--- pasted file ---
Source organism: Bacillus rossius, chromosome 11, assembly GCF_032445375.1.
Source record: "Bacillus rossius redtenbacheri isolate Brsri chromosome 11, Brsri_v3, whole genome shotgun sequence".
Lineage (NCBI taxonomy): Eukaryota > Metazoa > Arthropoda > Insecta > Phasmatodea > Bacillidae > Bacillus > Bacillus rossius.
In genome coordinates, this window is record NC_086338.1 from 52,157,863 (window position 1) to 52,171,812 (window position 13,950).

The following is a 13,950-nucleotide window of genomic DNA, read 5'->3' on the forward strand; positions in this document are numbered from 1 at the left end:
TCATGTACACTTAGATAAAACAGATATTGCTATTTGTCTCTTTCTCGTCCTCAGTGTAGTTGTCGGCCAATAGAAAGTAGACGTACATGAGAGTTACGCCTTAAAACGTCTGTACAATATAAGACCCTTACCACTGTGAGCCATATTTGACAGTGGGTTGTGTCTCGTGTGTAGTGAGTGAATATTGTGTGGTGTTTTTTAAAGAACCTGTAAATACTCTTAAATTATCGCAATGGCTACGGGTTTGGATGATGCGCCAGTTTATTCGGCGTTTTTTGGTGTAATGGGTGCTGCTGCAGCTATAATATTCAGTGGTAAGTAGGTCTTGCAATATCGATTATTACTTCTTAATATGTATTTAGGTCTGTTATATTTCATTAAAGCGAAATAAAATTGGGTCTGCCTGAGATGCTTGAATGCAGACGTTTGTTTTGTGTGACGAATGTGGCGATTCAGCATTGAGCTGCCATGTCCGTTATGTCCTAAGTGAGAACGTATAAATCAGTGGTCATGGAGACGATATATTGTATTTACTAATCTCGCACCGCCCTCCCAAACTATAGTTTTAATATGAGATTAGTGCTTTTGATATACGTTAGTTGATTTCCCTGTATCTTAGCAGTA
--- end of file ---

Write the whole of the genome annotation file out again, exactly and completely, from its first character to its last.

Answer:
Source organism: Bacillus rossius, chromosome 11, assembly GCF_032445375.1.
Source record: "Bacillus rossius redtenbacheri isolate Brsri chromosome 11, Brsri_v3, whole genome shotgun sequence".
Lineage (NCBI taxonomy): Eukaryota > Metazoa > Arthropoda > Insecta > Phasmatodea > Bacillidae > Bacillus > Bacillus rossius.
In genome coordinates, this window is record NC_086338.1 from 52,157,863 (window position 1) to 52,171,812 (window position 13,950).

The following is a 13,950-nucleotide window of genomic DNA, read 5'->3' on the forward strand; positions in this document are numbered from 1 at the left end:
TCATGTACACTTAGATAAAACAGATATTGCTATTTGTCTCTTTCTCGTCCTCAGTGTAGTTGTCGGCCAATAGAAAGTAGACGTACATGAGAGTTACGCCTTAAAACGTCTGTACAATATAAGACCCTTACCACTGTGAGCCATATTTGACAGTGGGTTGTGTCTCGTGTGTAGTGAGTGAATATTGTGTGGTGTTTTTTAAAGAACCTGTAAATACTCTTAAATTATCGCAATGGCTACGGGTTTGGATGATGCGCCAGTTTATTCGGCGTTTTTTGGTGTAATGGGTGCTGCTGCAGCTATAATATTCAGTGGTAAGTAGGTCTTGCAATATCGATTATTACTTCTTAATATGTATTTAGGTCTGTTATATTTCATTAAAGCGAAATAAAATTGGGTCTGCCTGAGATGCTTGAATGCAGACGTTTGTTTTGTGTGACGAATGTGGCGATTCAGCATTGAGCTGCCATGTCCGTTATGTCCTAAGTGAGAACGTATAAATCAGTGGTCATGGAGACGATATATTGTATTTACTAATCTCGCACCGCCCTCCCAAACTATAGTTTTAATATGAGATTAGTGCTTTTGATATACGTTAGTTGATTTCCCTGTATCTTAGCAGTA